Self-directed IRAs aren’t new; they’ve been around for years but haven’t gained popularity until recently. Unlike IRAs managed by brokerages or other financial services companies, what you invest in isn’t limited by a broker’s area of expertise or willingness to invest broadly. Though there are additional tax regulations regarding allowed and prohibited transactions, self-directed IRAs allow a level of freedom and control not offered by other types of IRAs.
The question becomes, is a self-directed IRA right for you?
Control is the great draw of a self-directed IRA. Not limited by the area of expertise of a broker or financial manager, investors are free to invest in what they know. The IRS describes prohibited transactions and excluded investments, leaving a great range of investments available for the knowledgeable investor. Some of the more common alternative investments include real estate, livestock, private businesses, precious metals, tax liens, and more. The level of control afforded to investors with a self-directed IRA allows them to invest in that which they are knowledgeable.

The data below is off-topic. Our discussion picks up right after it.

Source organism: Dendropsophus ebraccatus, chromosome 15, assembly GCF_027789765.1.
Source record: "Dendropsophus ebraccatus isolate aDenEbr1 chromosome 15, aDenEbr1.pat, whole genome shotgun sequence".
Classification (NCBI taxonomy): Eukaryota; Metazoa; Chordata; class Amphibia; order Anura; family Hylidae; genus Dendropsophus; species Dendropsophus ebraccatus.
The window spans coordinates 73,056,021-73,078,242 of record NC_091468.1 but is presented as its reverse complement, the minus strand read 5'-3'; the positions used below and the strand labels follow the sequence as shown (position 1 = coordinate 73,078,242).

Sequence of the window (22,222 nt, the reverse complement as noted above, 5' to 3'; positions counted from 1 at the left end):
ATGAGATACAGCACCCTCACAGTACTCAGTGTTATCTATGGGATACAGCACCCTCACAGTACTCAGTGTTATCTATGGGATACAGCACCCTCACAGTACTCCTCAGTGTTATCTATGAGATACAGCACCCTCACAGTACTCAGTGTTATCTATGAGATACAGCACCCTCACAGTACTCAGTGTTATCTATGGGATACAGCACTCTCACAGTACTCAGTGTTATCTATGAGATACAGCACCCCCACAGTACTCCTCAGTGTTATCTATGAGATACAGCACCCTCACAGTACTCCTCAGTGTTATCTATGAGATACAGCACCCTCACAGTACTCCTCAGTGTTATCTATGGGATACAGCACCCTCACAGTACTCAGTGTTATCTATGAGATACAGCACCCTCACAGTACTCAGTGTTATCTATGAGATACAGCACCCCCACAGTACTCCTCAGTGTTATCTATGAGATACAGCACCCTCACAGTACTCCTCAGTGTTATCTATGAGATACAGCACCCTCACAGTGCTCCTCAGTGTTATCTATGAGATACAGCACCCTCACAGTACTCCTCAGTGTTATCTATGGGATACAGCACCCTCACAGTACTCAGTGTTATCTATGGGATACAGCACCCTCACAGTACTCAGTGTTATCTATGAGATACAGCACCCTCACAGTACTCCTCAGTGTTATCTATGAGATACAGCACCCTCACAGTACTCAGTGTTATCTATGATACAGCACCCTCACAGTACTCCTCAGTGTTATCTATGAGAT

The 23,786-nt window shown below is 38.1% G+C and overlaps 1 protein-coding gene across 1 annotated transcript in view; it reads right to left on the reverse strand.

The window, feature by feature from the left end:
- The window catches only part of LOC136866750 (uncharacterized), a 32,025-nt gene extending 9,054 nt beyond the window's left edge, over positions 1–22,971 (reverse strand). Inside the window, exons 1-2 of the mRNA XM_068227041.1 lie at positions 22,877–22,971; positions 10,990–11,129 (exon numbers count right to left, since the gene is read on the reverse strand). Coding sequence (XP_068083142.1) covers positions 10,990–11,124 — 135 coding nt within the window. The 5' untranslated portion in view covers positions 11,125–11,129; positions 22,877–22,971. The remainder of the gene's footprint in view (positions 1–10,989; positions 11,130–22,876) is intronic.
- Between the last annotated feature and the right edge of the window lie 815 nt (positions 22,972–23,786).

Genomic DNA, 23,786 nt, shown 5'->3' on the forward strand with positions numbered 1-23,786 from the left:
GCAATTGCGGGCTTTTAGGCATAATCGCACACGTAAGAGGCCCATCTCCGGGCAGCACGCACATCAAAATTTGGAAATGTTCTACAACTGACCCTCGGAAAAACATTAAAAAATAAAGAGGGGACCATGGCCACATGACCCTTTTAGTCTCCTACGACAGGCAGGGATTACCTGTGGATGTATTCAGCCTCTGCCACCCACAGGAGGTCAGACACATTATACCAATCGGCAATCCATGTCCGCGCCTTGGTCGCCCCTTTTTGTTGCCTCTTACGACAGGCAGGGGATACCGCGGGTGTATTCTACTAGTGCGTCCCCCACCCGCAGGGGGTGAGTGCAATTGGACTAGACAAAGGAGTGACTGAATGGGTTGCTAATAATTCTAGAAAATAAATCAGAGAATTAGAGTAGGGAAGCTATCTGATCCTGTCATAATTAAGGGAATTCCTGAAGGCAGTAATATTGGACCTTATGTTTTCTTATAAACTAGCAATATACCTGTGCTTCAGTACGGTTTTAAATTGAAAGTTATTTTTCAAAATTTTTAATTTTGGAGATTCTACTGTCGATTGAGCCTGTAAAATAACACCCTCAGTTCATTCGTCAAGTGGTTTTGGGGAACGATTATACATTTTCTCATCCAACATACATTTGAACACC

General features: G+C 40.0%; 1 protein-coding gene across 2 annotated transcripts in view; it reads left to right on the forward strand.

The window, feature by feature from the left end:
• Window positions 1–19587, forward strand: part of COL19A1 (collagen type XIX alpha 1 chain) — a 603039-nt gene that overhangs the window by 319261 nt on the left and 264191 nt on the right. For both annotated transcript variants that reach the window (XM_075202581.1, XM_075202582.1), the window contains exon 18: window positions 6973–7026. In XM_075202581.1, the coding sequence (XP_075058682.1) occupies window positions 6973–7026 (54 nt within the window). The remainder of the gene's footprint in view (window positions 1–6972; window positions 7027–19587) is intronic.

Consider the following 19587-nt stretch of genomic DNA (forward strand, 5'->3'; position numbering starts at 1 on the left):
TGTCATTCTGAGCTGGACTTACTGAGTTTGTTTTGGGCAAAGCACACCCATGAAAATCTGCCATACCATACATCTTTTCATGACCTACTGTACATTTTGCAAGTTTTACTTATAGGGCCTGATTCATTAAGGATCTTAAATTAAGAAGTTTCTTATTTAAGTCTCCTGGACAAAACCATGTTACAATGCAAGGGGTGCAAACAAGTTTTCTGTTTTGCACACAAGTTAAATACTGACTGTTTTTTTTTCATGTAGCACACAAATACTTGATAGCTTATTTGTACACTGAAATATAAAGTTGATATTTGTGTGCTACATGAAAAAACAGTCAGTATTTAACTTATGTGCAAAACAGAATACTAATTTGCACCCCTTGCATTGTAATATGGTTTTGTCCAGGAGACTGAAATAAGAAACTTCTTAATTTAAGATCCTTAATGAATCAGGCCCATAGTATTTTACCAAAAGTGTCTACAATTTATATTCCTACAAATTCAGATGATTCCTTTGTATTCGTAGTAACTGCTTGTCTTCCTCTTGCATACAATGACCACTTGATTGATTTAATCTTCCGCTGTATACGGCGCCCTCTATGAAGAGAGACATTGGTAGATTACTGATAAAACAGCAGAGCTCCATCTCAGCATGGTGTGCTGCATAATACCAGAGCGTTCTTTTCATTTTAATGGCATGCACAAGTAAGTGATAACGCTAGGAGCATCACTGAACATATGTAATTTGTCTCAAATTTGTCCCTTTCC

One necessary component of a self-directed IRA that can feel limiting is the requirement of a qualified trustee or custodian to hold and administer to the investor’s assets. Custodians will have areas of expertise that delineate the types of alternative investments for which they are willing to act as custodians. However, they are present to act on your behalf, not limit how you choose to invest your money.
The flipside to the greater control and freedom afforded a self-directed IRA is that greater responsibility is placed on the investor. Custodians are not required to advise investors, nor are they required to alert you if you are making a tax misstep. Investors are expected to do their own due diligence and come to the table with risks well-assessed.
As with all investment opportunities, it is always recommended that investors confer with their tax professional, attorneys, or other financial professionals before investing. With self-directed IRAs in particular, retaining a tax professional for advice can help investors avoid the host of tax pitfalls that accompany the tax regulations. Prohibited transactions can void the account’s tax-exempt or tax-deferred status, resulting in penalties at best and dismantling of the account at worst.
A self-directed IRA is not suitable for everyone. The amount of time and effort invested in a self-directed IRA is substantially more than with an IRA managed by “third parties”. A higher level of risk is conferred upon the individual with the increased freedom afforded by a self-directed IRA. However, a knowledgeable investor with the requisite time available to them can successfully manage a self-directed IRA with potential gains that are greater than with IRAs invested in CDs, stocks, and bonds.